Beat the Heat with Rose
If you haven’t already, perhaps this summer you’ll join the ever-growing club of people who drink rosé wine. You may be scoffing about how you don’t like that sweet stuff, but I’m here to tell you that rosé wine is so much more than the white Zinfandel you’re worried it might be.
Red wine didn’t really exist in its current state until the past few hundred years. Modern winemaking now allows for the extraction of darker color and more flavor, but before that, red wines were often cut with water or honey simply to make them palatable. Unadulterated red wines were probably closer to rosé.
“Claret,” the English nickname for Bordeaux, comes from a French word denoting a dark pink wine. According to wine historian Hugh Johnson, the most prized Bordeaux were vin d’une nuit (“wine of one night”) — wine that was left briefly on the skins to leach a little bit of color before being drained away.
Today, that technique makes what is known as vin gris. The other technique, saignée, involves bleeding off juice early in the process of making red wine. This allows a winemaker to balance the ratio of solids to liquid in fermenting red wine must, and the side effect can be quite tasty.
The most important thing to remember about 98 percent of the rosé wines you see on the shelf is that they are actually dry wines. The French wine seller who introduced me to rosés once called them “summer wines for red wine people,” and this is still the best way I know to think of them.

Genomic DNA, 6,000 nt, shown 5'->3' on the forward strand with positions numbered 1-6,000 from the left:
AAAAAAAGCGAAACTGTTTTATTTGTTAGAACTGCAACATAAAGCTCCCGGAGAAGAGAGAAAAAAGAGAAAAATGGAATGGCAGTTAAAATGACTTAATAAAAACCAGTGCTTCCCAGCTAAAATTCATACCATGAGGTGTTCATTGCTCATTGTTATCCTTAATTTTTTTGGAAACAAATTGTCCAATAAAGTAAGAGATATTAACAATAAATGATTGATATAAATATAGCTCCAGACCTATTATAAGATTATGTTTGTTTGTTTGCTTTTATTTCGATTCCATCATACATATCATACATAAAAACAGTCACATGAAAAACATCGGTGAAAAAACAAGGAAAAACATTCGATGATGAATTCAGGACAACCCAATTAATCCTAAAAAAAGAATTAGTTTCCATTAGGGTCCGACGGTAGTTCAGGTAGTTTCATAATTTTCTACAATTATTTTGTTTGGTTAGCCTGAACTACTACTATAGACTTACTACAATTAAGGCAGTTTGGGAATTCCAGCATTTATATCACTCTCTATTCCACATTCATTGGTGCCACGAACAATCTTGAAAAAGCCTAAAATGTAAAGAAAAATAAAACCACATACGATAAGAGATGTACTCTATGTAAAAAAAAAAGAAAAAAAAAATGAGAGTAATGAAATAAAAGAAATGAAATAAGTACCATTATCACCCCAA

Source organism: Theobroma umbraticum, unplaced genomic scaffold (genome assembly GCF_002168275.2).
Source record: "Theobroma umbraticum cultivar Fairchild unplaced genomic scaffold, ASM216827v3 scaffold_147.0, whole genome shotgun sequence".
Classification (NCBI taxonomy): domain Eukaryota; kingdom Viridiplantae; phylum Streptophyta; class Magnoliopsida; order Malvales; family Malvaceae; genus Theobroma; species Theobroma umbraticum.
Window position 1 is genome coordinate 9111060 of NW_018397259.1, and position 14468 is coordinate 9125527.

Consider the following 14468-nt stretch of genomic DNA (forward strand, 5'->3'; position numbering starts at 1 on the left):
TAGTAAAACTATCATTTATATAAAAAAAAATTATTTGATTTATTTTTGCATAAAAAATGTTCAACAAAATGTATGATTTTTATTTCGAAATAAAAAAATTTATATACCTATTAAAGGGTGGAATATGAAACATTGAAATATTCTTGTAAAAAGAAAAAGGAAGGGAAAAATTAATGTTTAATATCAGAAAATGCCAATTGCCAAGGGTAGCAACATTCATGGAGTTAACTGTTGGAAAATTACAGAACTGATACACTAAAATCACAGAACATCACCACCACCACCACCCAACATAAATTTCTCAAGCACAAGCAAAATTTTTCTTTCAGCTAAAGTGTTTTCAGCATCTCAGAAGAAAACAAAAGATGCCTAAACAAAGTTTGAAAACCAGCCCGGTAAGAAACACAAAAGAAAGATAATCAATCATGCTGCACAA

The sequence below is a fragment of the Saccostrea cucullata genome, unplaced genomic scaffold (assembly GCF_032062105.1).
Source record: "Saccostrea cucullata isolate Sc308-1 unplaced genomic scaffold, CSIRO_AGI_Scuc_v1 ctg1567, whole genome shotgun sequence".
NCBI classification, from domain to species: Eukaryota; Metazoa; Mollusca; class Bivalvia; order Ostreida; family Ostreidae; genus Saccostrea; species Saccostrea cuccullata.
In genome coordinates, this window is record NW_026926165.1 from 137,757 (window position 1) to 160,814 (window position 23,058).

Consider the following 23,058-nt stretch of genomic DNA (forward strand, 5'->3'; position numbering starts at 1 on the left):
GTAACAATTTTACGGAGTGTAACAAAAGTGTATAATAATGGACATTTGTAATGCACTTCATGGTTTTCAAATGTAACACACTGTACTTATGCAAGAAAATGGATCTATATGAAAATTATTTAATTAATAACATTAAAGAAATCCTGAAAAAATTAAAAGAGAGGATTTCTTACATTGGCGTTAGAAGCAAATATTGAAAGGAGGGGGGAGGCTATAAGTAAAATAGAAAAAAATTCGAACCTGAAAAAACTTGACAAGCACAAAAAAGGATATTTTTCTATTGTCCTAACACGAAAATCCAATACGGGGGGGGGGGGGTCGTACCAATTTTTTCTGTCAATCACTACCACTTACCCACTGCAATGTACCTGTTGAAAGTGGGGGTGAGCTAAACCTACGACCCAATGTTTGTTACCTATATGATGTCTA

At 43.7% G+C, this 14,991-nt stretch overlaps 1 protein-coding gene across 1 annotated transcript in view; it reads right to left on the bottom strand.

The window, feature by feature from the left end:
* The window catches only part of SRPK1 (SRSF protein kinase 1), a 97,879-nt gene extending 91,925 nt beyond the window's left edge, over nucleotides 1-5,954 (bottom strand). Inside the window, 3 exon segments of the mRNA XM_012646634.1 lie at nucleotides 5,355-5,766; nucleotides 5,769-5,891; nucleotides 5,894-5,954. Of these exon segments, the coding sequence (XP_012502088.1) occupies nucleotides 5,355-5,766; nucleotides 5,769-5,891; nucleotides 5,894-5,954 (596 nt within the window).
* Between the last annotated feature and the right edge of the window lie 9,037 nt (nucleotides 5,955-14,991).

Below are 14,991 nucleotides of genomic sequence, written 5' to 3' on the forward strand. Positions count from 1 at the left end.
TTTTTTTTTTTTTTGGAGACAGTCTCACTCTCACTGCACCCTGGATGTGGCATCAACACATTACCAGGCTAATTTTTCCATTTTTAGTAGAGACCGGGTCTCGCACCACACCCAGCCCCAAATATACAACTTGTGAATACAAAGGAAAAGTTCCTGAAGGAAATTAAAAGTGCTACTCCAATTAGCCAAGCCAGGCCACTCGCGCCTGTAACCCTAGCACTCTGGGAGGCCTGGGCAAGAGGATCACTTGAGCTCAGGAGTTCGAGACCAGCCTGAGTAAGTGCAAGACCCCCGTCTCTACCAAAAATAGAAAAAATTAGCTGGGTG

The south of France remains the spiritual home of rosé, though almost every region that produces red wine will also produce some rosé. The two most famous regions are Tavel and Bandol. Tavel tends towards the red wine end of the rosé spectrum; they are usually darker, fuller and richer, with red berry fruit. Bandol tends towards the more elegant, white wine end of the spectrum — flavors of watermelon and peach can often be found with red cherry and strawberry. I find them more aromatic and bright, and typically more complex.
Because Tavel and Bandol are the benchmarks, they tend to be expensive ($20 to $30). Better American rosés are priced about the same. Other regions in France, Spain, Italy and South America produce excellent rosés for less than $20, and there are many wines $15 and less that deliver enjoyable and thoroughly unpretentious wine experiences.
One of the reasons I love rosé so much is that it is hard to be too serious when drinking a glass. Typically, the deeper the color, the bigger and bolder (but not necessarily better) the rosé. I often find myself leaning towards the lighter end of the spectrum, particularly when the weather is hot.
One more reason to love rosé in KC? I think it may be the best pairing for barbecue.
They are cool, thirst-quenching wines with the right red fruit to handle the meat, and they also deftly tackle the spicy/sweet notes in a sauce. In fact, one of my recipes for summer survival is well-smoked brisket paired with well-chilled rosé wine.
Store selections will vary widely, but here are a few ideas to get you started. If you can’t find these, find the clerk who likes rosé and ask for help.
Domaine de la Solitude
Simply a beautiful shade of pink, and this storied
producer follows through with silky texture, beautiful red cherry and strawberry fruit and an explosive finish.
One of the most famous and widely available wines from Tavel. This is a bigger rosé, with mouthwatering red berry flavors and a rich, round mouthfeel.
2012 ‘Rendezvous Rosé’
This zin specialist leans on old-vine Carignane to make a lively, middleweight wine from Mendocino. It’s packed with bright strawberry and watermelon flavors and rocks with barbecue!
Crios 2012 Rosé de Malbec
This Argentinian rosé is pretty serious stuff, with a more reddish color than typical. The fruit here is intense, and the texture is very full, walking the line between rosé and red. If big red wines are your thing, this rosé is a great place to start exploring.